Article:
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Patient tips Three ways I managed prostate cancer side effects

Three ways I managed prostate cancer side effects

Army veteran Don W. was diagnosed with stage 2B prostate cancer at 53 years old—just a month after losing his father to the disease. He underwent robotic surgery at Cancer Treatment Centers of America® (CTCA) to remove his prostate, then underwent radiation treatment to remove residue. Here, he shares three ways he managed prostate cancer side effects and improved his quality of life.

  1. Be honest about ED concerns. Yes, erectile dysfunction is common in men after treatment for prostate cancer. Before and after treatment, a number of tactics helped me feel connected to my partner and my own body. These included taking prescribed medications to maintain blood flow in the penis and talking about the changes and how I felt about being intimate with my partner. It’s OK if you aren’t ready to be intimate right away. Communicate openly and honestly with your partner and care team.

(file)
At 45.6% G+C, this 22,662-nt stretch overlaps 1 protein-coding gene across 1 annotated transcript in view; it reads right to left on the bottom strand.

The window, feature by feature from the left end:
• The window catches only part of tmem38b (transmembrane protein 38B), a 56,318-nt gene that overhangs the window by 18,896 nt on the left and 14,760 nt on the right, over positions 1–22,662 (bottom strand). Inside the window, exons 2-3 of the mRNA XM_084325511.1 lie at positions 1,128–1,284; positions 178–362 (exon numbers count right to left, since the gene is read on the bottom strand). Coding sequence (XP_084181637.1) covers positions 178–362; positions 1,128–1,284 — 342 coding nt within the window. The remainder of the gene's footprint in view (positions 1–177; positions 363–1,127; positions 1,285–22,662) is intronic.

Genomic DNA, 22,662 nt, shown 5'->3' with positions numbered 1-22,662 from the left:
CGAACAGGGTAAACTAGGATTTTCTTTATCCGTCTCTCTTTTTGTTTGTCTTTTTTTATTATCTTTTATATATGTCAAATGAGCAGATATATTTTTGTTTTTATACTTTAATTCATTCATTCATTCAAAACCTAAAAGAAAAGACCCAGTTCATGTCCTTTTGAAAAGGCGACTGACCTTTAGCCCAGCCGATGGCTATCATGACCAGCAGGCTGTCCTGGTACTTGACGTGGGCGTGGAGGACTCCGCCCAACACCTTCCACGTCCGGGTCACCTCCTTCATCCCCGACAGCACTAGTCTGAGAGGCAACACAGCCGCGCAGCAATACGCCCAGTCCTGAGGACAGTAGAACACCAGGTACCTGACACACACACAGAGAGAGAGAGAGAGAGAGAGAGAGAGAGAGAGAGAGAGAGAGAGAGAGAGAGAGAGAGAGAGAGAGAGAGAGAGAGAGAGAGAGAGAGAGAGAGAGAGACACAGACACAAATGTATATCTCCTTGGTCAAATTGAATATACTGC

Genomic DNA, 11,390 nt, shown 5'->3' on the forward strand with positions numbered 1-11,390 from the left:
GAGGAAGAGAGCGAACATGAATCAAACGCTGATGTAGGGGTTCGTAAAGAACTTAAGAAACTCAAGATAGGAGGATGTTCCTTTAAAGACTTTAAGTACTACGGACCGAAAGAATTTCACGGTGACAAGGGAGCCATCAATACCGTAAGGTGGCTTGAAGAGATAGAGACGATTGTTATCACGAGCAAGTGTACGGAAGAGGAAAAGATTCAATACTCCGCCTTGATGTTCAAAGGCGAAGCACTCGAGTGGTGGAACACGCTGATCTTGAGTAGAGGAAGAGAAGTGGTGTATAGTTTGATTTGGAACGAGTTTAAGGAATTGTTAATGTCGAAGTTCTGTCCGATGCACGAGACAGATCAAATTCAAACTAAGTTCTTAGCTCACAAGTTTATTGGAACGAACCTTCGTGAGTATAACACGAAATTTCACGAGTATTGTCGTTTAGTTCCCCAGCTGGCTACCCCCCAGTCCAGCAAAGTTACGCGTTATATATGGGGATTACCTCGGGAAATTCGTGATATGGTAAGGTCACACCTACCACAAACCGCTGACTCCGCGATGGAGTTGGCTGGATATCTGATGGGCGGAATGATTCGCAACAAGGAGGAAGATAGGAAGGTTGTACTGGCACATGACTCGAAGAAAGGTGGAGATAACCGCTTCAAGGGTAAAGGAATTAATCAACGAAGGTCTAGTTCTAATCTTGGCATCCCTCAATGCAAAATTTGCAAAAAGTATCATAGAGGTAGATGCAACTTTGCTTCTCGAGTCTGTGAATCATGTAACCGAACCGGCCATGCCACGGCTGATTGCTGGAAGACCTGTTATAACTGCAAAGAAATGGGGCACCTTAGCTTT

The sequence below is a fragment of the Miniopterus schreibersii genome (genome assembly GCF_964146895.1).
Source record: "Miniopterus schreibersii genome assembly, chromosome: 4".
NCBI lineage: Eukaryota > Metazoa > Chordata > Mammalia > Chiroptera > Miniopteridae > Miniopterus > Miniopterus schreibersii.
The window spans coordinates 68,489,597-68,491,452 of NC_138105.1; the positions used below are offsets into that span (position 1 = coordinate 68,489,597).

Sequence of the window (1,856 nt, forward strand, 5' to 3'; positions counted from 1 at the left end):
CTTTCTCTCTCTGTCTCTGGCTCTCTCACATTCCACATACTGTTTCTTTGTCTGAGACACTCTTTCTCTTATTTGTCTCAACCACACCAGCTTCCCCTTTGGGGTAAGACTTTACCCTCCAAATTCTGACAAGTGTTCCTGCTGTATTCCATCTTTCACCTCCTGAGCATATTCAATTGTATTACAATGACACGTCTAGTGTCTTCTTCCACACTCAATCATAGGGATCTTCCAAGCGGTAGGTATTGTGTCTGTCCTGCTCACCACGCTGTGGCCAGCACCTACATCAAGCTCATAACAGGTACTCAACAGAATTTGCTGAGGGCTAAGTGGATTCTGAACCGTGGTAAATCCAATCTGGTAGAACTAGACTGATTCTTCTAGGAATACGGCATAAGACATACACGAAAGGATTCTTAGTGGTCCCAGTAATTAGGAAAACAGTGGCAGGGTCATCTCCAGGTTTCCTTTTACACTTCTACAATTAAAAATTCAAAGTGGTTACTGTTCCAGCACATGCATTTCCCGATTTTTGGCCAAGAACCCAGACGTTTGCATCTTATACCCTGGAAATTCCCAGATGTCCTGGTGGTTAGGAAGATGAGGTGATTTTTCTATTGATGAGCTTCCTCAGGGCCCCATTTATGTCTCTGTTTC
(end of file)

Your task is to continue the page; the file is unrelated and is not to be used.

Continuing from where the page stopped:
2. Prepare for possible incontinence. I did pelvic floor and Kegel exercises before and after surgery and after radiation treatment. I also drank plenty of water and emptied my bladder often (including before bedtime). And I talked to my care team about pads, medication options and clamps.
  3. Have a plan of attack for hot flashes. I found avoiding certain foods and drinks (alcohol, spicy food and caffeine) and maintaining a healthy weight helped keep my hot flashes at bay. I also made a point to dress in light clothes or easy-to-remove layers to help keep me cool when a hot flash emerged. At night, I meditated to keep my body relaxed, took cold showers and bought a bedside fan.
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